Backtracking more, although I provided a nice graph, which included all the interventions, in the column, I got a couple of questions on the latest intervention back in 2006. Luckily, my friend Ozlem from Erste Securities had something to say on that:
After having opened a max USD 1.35bn selling auction and sold USD 750mn in the morning hours, the Central Bank directly intervened in the FX market and sold around USD 700-800mn to calm down the surge in FX rates. Exchange rate basket of equally weighted USD and EUR peaked at 2.2260 within the day, reaching its all-time high, eased below 2.2, following the move. The previous intervention was in June 2006 when a market turbulence was occurred after Ben Bernanke’s announcement of the continuation of policy rate hikes due to inflation risks. The currency depreciated by 9.5 from 1.744 in June 12, 2006 to 1.9104 in June 23 in basket terms. CBT calmed down the markets by three direct interventions of USD 2.1bn and two FX selling auctions of USD 500mn each between June 13-26, 2006. CBT was successful then, with exchange rate retreating back to 1.75by July 4th. The situation is somewhat different today with the ongoing market turbulence stemming from the global crisis, rather than a one-off exchange rate shock. That is why CBT is refraining from using its ammunition aggressively and opts for gradually using its tools to manage the FX market volatility.
Speaking on the intervention, a rumor started making the rounds early this week that there were two banks behind last week’s lira speculation. Since there are always bets in both directions, I have always had difficulty understanding the concept, but here’s what my investigations led to: The Morgans, i.e. J.P. Morgan and Morgan Stanley, were long-lira, which makes sense, since the former had written a report in that direction. On the other hand, the great vampire squid, aka Goldman Sachs, was selling below 1.8500. In any case, the two banks, whoever they are, have been blacklisted, as the rumor goes.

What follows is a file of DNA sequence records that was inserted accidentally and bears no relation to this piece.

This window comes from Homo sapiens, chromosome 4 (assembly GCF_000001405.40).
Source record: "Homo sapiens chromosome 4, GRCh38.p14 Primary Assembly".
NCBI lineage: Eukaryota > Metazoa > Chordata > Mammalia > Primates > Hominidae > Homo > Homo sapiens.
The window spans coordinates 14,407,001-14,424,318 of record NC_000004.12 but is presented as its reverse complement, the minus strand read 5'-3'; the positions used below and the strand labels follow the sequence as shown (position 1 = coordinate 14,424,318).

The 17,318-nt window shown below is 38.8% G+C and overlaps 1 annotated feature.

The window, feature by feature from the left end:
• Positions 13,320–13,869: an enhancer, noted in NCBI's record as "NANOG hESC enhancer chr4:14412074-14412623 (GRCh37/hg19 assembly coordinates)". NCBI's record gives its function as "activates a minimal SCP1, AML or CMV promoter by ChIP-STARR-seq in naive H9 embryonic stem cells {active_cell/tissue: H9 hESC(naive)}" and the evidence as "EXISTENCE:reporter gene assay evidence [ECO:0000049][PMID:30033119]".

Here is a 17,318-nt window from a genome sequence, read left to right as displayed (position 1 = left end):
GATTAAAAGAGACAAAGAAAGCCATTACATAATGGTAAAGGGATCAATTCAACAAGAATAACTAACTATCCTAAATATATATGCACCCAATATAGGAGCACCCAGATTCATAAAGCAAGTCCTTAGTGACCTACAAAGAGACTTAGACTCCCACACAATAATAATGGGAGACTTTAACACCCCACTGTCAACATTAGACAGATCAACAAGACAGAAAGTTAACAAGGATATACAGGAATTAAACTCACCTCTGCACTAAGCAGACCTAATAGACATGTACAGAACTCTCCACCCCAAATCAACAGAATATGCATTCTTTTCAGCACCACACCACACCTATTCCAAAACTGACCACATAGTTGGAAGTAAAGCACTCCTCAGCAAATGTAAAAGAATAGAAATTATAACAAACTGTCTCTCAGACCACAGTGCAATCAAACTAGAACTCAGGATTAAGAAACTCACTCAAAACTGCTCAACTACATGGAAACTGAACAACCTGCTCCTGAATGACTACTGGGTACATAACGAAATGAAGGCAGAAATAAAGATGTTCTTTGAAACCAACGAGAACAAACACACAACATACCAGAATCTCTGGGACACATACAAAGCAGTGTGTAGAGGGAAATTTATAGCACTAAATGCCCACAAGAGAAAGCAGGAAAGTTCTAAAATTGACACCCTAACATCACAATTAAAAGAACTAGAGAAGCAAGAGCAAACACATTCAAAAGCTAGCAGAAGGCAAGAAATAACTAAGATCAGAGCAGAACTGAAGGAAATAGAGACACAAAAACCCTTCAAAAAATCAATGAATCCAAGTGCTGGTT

Speaking of being blacklisted: I might have been blacklisted by the Central Bank as well: I learned this afternoon that my request to attend the CBT’s monthly meeting with bank economists, to have some monetary policy questions posed by one of my consulting clients answered, was denied, on the pretext that the meetings are closed to the press. My weekly Daily News columns apparently classify me as a journalist! We are not amused!, as there are several bank economists and finance professionals who write regular columns in Turkish papers, and no one ever denies them access.The Turkish daily Dunya features finance types a lot, and skimming through their long list of columnists, I was able to spot nearly a dozen bankers and/or economists. Since I am not a rat, I won’t be giving away any names, but I am confident some of those make it to the meetings every month.
It doesn’t really matter, as I learn all the details, including the Governor’s jokes, right after the meetings.And I will have a friend ask my client’s questions. But as I said, we are not amused by this double standard. A couple of readers suggested I might have been blacklisted, which is quite probable, given the RGE Economonitor version of my latest column as well as my recent job application to the Central Bank, among other things, but another reader suggested there might be “an institutional bias against Besiktas supporters”:). Although PM Erdogan, FinMin Simsek and Econ. tzar Babacan are all avid Fenerbahce (the team we will destroy in two days) fans, I don’t know Governor Basci’s colors…
Finally, I need to fulfill a promise to a reader, who commented to the same column that may have sealed my fate with the Central Bank:
Dear Mr. DELİVELİ, Extremely nice article. I propose other remedy to tackle Lira. 1) Create “Repo” market for Govt bonds & 2) CB buys/sells $ in forward 3/6 months instead of Spot. This will help to manage liquidity gaps. K. Jamil
I am no hard-core finance guy, but the second suggestion seemed to me way too risky. It could as well backfire. I asked a few friends who know these things better than me, and they seem to agree with me. As for the first, it already exists, unless I misunderstood K. Jamil.
BTW, thanks to all the readers for the great comments to the Hurriyet Daily News columns. I am not as popular there as I used to be once, but I still regularly end up in the top ten list for most comments, as was the case last week:
I really appreciate them as well as respond to all comments in a timely manner, so please keep them coming.